Will this help make bigger cities dangerous and more filled with crime?How much crime will spread out to smaller towns as well?Then they want to take a big part of the income tax away from lower income families and so that leaves many counting on this with less money to play catch up or spend the money in Mich economy.Won't this hurt the economy even more?What was the news about some interest rates going up.That may help the rich get richer but what about others?Oh the GAS PRICES,going up and up.Could reach 5$ or more a gal?So much tax per gal gained in Mich but cuts into many who are low and fixed incomes.Good buy with eating right,or paying more on our bills that keep going up plus the costs of food going up.Then their soaking business4es for the employment above what they thought it should be.No wonder companies want to leave MICHIGAN.Hello Republican rule in Michigan.More job loss and more being poorer and loosing.The rich so much more richer.
  • by Parent Location: Michigan on Jan 7, 2011 at 05:36 AM
    "Hammel, who lives in Genesee County, noted that a spaghetti dinner was held in Genesee County's Flushing Township last year to raise money for police uniforms." Welcome to the life of a school district!!!!!!! Music boosters, Athletic boosters and schools do the same thing. Oh, and teachers pay for things out of their own pockets. Hammel, get a grip and come to terms with the bake sale!!!! If you need help raising money I am sure you can get ideas from your local school district! I don't feel sorry for you and I am glad you have to humble yourself in the face of budget cuts. EVERYONE has to get creative with earning and spending money.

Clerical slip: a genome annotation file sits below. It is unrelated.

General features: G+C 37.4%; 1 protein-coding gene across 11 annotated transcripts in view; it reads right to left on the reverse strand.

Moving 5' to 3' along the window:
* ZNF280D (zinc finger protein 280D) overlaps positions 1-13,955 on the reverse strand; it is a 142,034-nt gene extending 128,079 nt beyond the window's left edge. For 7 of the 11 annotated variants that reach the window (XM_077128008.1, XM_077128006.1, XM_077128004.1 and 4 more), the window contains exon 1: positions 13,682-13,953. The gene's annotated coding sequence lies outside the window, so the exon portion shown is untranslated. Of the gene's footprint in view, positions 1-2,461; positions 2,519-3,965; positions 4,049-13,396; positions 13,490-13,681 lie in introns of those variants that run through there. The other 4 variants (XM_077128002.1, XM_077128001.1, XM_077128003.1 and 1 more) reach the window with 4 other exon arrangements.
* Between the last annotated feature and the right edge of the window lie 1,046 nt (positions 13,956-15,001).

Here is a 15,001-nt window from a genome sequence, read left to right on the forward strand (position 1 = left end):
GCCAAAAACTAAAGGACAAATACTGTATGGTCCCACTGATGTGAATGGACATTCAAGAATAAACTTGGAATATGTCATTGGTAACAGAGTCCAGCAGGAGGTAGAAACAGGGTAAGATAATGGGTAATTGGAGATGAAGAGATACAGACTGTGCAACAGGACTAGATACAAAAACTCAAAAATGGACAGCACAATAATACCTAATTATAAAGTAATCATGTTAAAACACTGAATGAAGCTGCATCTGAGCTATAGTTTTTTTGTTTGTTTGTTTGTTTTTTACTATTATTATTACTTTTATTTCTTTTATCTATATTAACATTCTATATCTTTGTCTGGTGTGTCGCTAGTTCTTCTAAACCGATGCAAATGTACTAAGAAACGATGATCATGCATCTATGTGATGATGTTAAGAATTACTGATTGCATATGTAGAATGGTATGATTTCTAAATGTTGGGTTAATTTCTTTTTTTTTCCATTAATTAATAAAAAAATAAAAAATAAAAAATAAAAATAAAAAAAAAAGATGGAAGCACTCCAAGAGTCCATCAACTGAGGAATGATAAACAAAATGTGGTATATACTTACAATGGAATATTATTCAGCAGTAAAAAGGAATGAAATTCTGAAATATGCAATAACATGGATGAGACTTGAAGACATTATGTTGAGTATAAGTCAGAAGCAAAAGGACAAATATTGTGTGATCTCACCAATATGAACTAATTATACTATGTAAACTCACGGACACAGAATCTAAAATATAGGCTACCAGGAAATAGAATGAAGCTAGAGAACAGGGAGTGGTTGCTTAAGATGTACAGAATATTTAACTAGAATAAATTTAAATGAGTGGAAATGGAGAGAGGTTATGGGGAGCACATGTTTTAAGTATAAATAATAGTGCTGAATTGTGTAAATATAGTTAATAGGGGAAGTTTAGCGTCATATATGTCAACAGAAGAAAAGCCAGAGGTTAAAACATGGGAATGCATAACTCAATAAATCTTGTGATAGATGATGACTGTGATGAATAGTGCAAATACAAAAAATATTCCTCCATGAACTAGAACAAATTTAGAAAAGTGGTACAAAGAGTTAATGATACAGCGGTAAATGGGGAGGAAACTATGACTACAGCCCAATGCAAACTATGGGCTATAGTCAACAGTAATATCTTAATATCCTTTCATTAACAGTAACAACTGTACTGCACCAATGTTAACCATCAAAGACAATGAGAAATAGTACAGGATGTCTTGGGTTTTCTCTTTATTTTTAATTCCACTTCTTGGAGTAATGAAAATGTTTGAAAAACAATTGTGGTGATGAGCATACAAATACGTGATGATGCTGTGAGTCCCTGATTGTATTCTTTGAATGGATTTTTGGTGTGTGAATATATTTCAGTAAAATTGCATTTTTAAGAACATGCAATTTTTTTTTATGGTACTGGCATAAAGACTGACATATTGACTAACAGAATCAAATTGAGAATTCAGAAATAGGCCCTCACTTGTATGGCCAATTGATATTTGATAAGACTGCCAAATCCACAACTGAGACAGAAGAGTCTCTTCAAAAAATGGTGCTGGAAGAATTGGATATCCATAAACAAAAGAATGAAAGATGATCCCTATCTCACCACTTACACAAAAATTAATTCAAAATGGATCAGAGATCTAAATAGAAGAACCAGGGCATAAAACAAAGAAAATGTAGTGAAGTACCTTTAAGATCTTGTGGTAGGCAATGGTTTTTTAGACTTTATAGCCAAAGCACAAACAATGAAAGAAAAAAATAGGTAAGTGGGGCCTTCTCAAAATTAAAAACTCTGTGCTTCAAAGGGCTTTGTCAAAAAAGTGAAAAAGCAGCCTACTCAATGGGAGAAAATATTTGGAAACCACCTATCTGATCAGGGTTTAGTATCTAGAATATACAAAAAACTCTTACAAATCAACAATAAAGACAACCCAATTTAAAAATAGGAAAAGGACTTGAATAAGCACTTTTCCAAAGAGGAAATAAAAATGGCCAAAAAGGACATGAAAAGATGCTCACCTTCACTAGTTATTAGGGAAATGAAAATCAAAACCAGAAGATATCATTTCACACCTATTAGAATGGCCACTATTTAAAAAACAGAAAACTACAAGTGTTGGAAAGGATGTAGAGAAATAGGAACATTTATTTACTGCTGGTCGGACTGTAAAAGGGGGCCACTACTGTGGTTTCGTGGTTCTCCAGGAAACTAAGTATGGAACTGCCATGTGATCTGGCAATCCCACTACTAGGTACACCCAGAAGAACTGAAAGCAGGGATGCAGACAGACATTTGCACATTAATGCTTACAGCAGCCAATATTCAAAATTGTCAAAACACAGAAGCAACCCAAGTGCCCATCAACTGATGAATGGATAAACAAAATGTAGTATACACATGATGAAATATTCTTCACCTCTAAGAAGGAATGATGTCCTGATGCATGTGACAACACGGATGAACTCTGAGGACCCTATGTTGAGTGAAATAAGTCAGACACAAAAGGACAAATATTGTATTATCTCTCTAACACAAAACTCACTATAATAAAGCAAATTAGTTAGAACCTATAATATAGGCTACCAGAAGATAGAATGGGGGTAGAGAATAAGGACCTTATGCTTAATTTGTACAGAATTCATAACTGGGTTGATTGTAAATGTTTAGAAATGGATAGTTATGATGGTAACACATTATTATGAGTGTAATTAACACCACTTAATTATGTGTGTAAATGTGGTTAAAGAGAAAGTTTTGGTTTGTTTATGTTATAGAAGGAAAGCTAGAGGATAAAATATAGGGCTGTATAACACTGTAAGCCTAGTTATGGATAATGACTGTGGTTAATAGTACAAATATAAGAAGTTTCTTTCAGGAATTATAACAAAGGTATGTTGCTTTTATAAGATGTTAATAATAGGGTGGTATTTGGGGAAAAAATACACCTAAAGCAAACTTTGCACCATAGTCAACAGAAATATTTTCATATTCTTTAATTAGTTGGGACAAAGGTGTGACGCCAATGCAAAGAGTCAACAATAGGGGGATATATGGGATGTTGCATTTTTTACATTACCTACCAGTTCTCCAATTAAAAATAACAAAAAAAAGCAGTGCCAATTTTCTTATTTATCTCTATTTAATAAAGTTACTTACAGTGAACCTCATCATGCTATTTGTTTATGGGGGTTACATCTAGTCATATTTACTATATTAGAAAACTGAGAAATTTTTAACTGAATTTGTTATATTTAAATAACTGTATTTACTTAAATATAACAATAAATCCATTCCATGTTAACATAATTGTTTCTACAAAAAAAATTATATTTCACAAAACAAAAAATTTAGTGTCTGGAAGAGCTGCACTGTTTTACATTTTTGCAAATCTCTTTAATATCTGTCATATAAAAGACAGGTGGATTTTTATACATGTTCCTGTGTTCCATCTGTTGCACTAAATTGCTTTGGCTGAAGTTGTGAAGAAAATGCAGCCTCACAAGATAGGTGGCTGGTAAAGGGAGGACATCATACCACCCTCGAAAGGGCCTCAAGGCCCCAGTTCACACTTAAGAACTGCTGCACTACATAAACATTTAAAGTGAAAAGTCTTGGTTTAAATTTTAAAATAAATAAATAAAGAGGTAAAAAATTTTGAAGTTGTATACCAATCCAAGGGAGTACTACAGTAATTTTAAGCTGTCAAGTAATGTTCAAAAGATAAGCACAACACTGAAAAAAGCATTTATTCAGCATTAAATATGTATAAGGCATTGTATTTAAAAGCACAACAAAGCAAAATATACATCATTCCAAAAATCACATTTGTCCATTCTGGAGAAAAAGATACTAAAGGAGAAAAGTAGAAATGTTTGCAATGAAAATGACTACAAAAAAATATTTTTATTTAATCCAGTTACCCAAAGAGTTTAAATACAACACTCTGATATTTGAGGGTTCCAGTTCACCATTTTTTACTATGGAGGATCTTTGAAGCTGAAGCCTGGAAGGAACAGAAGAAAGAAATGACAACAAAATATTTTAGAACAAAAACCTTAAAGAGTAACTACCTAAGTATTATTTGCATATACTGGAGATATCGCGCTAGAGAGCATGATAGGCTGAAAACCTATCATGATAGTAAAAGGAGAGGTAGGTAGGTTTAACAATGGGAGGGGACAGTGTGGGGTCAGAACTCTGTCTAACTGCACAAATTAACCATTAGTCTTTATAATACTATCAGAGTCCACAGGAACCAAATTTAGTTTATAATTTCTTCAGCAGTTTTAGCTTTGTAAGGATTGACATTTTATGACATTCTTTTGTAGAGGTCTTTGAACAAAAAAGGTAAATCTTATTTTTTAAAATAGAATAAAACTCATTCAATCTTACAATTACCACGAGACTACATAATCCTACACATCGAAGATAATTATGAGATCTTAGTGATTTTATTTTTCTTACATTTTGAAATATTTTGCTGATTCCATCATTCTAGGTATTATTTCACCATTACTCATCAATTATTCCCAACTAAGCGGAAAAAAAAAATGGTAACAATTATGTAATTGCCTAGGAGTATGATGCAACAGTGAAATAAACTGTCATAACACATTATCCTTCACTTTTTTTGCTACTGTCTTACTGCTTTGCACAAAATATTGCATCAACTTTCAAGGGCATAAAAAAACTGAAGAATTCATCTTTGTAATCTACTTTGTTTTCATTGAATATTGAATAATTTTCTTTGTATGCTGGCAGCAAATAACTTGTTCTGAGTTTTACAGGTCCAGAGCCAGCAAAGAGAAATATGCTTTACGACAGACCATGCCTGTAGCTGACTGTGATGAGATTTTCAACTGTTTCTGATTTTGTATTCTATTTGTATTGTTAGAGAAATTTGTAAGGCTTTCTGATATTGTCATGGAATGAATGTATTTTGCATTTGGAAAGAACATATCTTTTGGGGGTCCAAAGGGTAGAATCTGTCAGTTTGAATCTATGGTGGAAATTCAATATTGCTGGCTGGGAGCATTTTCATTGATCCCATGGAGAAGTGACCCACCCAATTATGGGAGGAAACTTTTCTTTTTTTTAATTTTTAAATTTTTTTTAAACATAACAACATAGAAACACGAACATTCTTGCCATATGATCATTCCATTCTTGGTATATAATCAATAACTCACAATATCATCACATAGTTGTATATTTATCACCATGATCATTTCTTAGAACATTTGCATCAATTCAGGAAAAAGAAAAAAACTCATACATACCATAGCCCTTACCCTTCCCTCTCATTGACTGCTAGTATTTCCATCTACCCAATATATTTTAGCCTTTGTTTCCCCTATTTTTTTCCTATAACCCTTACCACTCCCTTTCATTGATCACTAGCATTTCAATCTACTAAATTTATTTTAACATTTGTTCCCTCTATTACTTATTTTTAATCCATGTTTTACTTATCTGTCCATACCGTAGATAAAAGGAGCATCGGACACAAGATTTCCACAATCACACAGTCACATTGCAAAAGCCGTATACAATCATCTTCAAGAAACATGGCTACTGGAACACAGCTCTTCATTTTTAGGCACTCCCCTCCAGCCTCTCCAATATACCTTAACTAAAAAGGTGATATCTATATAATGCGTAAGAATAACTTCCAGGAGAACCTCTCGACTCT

• by Anonymous on Jan 6, 2011 at 10:00 PM
    Years of excessive spending made this inevitable.
  • by Mary Anne Location: Jackson on Jan 6, 2011 at 08:43 PM
    First of all, elected officials in this State are compensated much too much for their lack of work and effort. A 10 percent deduction in pay is not enough. Employees of the state are paid fairly, but retirement benefits have been overly generous over the years. There is nothing we can do about that now. They deserve what they were promised. But future contracts should show some cuts. Sen. Gretchen does not speak for the entirety of Ingham County and the outskirts of her district. She speaks only for the inexperienced, unemployed youth at Michigan State University who voted her into office and gave her that plush job she holds today. The balance of the area is rural, conservative (except for Lansing UAW members), and fiscally responsible. Please don't put much value into what she says. She only speaks for people who have Bridge Cards and WIC enrollment.